This week on The Dan & David Show, David is vacationing with family in Maine, so I fly solo, but with a special guest in studio. Ismael Ghalimi is the co-founder and CEO of Intalio, an open source business process management company and the author of the IT Redux blog. However, Ismael is not on the show to talk about BPM, BPEL or blogging. He is also the person behind the forthcoming Office 2.0 conference, which will be held October 11-12 in San Francisco. Speakers lined up so far include many of the people making the waves in the Office 2.0 space.
During the show we discuss the rapidly evolving category of browser-based, collaborative productivity applications (aka, Office 2.0), the alternatives to the super-dominant Microsoft Office suite. It's the heavyweight, feature-laden client apps vs. the lightweight, simpler Web apps--but, as Ismael said, it isn't a winner takes all contest. "Advanced users will keep using traditional office products for a long time," Ismael said.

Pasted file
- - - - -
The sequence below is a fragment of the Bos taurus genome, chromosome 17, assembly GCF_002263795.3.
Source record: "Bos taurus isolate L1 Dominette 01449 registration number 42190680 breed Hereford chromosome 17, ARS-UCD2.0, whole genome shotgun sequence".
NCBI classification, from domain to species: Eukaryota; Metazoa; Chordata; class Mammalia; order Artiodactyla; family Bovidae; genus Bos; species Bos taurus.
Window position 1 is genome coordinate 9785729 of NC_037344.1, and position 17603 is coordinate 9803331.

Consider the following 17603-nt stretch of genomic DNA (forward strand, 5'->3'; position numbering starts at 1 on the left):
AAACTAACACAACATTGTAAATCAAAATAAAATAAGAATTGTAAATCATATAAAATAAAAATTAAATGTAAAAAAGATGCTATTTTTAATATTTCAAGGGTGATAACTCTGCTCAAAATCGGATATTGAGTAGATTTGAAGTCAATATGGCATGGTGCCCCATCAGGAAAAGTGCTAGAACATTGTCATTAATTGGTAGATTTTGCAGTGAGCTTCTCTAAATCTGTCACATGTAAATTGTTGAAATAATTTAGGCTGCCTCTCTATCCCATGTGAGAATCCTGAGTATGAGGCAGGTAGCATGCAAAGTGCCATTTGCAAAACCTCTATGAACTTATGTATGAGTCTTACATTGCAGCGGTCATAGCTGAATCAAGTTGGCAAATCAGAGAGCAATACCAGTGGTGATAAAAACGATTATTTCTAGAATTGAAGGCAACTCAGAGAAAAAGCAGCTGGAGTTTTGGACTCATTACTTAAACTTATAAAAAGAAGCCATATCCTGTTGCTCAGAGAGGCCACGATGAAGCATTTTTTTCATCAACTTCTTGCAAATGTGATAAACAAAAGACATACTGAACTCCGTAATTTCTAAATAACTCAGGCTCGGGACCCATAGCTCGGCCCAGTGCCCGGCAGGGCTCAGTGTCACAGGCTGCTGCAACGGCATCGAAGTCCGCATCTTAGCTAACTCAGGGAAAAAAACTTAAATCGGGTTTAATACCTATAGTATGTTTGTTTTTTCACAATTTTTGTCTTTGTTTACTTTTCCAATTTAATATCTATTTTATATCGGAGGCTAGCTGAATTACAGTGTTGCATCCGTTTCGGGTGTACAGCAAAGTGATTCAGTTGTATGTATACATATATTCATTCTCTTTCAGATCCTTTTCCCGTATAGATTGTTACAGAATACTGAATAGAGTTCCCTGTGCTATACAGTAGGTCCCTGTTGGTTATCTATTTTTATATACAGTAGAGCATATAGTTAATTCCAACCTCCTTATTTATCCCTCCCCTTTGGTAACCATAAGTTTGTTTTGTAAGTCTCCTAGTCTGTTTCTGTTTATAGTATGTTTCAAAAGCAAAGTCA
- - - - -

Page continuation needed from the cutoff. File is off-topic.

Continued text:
For the last nine months Ismael has been exclusively using Office 2.0 services, such as Google Mail, Salesforce.com, Dabble DB, Zoho Sheet, PXN8, CollectiveX and Flickr. Despite the naming convention, Office 2.0 is still in its 1.0 phase, but Ismael is betting that the Office 2.0 dream--a computer that nevers crash, no viruses or installs, accessible from any device--is getting closer to reality. Office 2.0 applications today might have 10 percent of the functionality of their rich client counterparts, Ismael said, but you can work from anywhere, collaborate more easily, mash up services and eventually you learn new ways of being productive.
We agree that Office 2.0 is
gaining momentum beyond email, but issues of performance, feature sets, offline synchronization, security and privacy remain barriers for many users and companies. We also agree that the subscription costs and billing mechanisms for Office 2.0 apps have to be sorted out, and that Microsoft will be a central Office 2.0 player. In addition, Web infrastructure services, such as Amazon's just announced Elastic Compute Cloud (EC2), presage the era of utility, cloud computing, in which users acquire compute services like electricity. "You have all the building blocks to build apps on line without having to invest in infrastructure," Ismael said.